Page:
Since then CHS robotics teams have been to every state championship, won the coveted INSPIRE award in 2014, and gone back to the world championship in 2017.

Despite the meteoric success of the CHS Robotics Club, it does not receive any funds from the school district, and was only recently assigned a room at CHS in which to meet and build.

“The entrance fee for each team is $275,” says one parent. “Most of the robots have at least eight motors, which cost $30 a piece.” Some parents estimate the teams have to fundraise thousands of dollars just to purchase the parts they need to build their robots. Once the robots are built, the students need to travel to the competitions. The costs add up.

“We have been lucky enough to get grants from the Achieve Foundation and CHS Cougar Boosters, but there is still a significant fundraising gap,” says Tumolillo.

The success of the Robotics Club inspired the Achieve Foundation to sponsor Maker Madness each spring to bring the spirit of creating technology to our community.

This robot competitor is ready to grab and sort.

Says FIRST Tech Challenge representative Pat Frascella, “My favorite part of this competition is watching the kids grow. I see them come in as [high school] freshmen and by the time they are seniors they have learned so much. They are all experts at ‘gracious professionalism,’ which focuses not on winning and losing but on the fact we all achieve something.”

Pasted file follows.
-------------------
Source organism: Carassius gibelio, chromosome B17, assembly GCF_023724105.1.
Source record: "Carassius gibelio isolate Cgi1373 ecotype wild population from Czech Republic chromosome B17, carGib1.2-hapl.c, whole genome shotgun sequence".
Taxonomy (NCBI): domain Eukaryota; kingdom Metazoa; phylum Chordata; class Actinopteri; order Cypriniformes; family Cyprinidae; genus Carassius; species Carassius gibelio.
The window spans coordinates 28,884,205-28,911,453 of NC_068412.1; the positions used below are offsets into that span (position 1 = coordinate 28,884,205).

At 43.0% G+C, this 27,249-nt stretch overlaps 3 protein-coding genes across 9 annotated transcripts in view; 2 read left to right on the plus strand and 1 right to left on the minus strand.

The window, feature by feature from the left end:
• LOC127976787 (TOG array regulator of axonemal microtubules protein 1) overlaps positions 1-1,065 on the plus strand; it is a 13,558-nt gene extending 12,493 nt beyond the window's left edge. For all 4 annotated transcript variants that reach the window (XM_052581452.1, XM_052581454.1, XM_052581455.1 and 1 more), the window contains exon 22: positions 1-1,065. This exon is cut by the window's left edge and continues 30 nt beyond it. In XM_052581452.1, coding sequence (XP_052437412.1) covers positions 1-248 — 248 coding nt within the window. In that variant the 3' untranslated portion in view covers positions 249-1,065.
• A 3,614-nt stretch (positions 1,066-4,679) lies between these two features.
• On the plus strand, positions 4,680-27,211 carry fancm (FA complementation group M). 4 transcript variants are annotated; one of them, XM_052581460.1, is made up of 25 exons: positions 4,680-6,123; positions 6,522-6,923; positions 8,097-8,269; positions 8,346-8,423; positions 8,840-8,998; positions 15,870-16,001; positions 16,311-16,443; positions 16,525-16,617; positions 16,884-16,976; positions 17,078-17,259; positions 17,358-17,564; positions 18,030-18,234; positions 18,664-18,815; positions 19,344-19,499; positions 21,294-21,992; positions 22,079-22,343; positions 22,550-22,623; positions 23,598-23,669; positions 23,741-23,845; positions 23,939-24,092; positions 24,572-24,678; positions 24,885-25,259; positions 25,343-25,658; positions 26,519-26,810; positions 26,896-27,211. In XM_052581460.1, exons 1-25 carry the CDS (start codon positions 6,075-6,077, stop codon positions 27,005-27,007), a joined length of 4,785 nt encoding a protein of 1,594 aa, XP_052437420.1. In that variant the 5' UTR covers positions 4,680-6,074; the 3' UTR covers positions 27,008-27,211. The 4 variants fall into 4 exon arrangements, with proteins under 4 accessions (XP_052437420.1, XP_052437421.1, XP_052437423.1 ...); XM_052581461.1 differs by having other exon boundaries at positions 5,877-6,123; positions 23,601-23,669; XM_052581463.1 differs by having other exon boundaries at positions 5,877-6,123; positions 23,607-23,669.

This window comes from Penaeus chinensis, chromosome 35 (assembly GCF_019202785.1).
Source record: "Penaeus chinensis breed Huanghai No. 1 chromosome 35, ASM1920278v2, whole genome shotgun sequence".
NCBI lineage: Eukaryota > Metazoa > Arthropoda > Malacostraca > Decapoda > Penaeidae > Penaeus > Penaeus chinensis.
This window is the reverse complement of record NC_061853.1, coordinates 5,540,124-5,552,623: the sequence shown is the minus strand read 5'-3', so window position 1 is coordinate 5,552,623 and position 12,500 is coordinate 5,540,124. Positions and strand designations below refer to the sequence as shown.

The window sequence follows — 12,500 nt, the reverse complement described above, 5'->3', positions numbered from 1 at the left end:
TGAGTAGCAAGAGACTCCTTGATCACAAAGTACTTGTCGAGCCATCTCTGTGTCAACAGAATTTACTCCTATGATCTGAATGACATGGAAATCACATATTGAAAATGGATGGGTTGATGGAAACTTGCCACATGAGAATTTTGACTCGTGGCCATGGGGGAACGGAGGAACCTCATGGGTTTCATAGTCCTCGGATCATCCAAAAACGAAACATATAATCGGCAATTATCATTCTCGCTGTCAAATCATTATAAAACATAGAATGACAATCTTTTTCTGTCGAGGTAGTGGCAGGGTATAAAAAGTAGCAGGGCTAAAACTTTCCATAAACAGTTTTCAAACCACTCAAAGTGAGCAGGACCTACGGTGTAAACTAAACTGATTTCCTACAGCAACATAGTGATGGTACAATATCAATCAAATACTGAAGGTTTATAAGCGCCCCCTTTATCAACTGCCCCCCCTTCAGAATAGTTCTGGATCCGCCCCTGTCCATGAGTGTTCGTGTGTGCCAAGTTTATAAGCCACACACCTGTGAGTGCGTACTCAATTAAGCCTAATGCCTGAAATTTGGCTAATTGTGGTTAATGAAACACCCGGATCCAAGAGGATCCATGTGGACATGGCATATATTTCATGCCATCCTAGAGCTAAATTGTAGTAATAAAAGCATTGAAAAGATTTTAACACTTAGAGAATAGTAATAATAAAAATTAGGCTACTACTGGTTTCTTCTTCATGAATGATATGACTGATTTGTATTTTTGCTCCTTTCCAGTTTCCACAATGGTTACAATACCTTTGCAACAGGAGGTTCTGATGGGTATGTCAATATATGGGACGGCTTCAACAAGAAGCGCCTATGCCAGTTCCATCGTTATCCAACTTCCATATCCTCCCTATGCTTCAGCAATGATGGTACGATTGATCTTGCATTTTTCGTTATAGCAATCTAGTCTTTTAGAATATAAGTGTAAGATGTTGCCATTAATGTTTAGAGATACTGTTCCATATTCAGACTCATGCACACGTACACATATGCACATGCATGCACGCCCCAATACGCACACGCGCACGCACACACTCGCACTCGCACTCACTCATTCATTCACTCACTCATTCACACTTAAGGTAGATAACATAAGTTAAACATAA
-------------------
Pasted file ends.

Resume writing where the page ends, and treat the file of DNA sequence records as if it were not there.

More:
And Frascella isn’t the only one impressed with how much the participants are learning. Principal Morgan hopes to incorporate a robotics class into the high school curriculum. “Robotics is the future. I don’t want students to have to choose between sports and robotics. If they have a passion for it, they should be able to do it.” It may take some time before this idea is brought to fruition, however.

As Mr. Tumolillo is quick to add, “If students are involved in sports and want to do robotics too, we can work around their schedule. And it doesn’t matter how much skill you have. We will teach you.”

At the end of the tournament, despite a season of numerous awards for all three teams, none of the three CHS teams placed for a spot in the world championship. They may still get to go if their team gets a spot as a lottery winner. However, they did receive a well-deserved 2019 Rumblie for Outstanding Team: Most Engaged Throughout the Season as the state tournament came to a close.

Banner of achievement for CHS teams.

Says parent volunteer Charlotte Arevalo, “The outcome of this event highlights one of the wonderful things about the CHS Robotics Club – the fact that kids have the opportunity to learn how to fail. They learn how to face defeat, pick themselves up, and try again.” And don’t forget about the impressive knowledge base they acquired while having fun with their friends.

CHS teams may not have made it to the world championships this year, but they are definitely ready to robot now and for years to come.

Adrianna Donat is a freelance writer who writes in Maplewood, without the help of robots (for now).